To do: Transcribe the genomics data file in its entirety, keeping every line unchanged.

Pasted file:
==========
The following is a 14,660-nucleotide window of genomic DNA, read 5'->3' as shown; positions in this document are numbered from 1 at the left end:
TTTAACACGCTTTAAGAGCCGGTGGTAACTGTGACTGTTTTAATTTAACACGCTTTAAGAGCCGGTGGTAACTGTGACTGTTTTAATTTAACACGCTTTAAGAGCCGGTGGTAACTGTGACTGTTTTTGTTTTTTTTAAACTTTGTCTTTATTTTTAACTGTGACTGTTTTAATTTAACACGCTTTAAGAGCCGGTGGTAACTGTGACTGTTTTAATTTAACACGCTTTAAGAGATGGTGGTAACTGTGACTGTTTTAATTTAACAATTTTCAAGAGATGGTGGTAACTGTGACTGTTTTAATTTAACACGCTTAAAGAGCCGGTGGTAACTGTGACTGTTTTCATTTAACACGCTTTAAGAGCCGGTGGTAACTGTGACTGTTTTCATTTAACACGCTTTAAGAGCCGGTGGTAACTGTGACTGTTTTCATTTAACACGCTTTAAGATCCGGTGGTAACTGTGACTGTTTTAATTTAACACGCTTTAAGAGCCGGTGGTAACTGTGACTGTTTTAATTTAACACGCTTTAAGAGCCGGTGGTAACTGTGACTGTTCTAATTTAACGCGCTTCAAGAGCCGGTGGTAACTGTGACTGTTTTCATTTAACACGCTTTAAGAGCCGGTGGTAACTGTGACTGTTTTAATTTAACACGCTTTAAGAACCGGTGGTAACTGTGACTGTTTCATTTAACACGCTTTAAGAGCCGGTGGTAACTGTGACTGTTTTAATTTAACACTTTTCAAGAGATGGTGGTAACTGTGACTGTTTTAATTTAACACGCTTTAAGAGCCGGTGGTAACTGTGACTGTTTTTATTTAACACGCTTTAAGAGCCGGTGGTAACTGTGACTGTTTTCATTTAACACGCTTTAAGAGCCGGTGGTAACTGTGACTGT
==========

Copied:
The following is a 14,660-nucleotide window of genomic DNA, read 5'->3' as shown; positions in this document are numbered from 1 at the left end:
TTTAACACGCTTTAAGAGCCGGTGGTAACTGTGACTGTTTTAATTTAACACGCTTTAAGAGCCGGTGGTAACTGTGACTGTTTTAATTTAACACGCTTTAAGAGCCGGTGGTAACTGTGACTGTTTTTGTTTTTTTTAAACTTTGTCTTTATTTTTAACTGTGACTGTTTTAATTTAACACGCTTTAAGAGCCGGTGGTAACTGTGACTGTTTTAATTTAACACGCTTTAAGAGATGGTGGTAACTGTGACTGTTTTAATTTAACAATTTTCAAGAGATGGTGGTAACTGTGACTGTTTTAATTTAACACGCTTAAAGAGCCGGTGGTAACTGTGACTGTTTTCATTTAACACGCTTTAAGAGCCGGTGGTAACTGTGACTGTTTTCATTTAACACGCTTTAAGAGCCGGTGGTAACTGTGACTGTTTTCATTTAACACGCTTTAAGATCCGGTGGTAACTGTGACTGTTTTAATTTAACACGCTTTAAGAGCCGGTGGTAACTGTGACTGTTTTAATTTAACACGCTTTAAGAGCCGGTGGTAACTGTGACTGTTCTAATTTAACGCGCTTCAAGAGCCGGTGGTAACTGTGACTGTTTTCATTTAACACGCTTTAAGAGCCGGTGGTAACTGTGACTGTTTTAATTTAACACGCTTTAAGAACCGGTGGTAACTGTGACTGTTTCATTTAACACGCTTTAAGAGCCGGTGGTAACTGTGACTGTTTTAATTTAACACTTTTCAAGAGATGGTGGTAACTGTGACTGTTTTAATTTAACACGCTTTAAGAGCCGGTGGTAACTGTGACTGTTTTTATTTAACACGCTTTAAGAGCCGGTGGTAACTGTGACTGTTTTCATTTAACACGCTTTAAGAGCCGGTGGTAACTGTGACTGT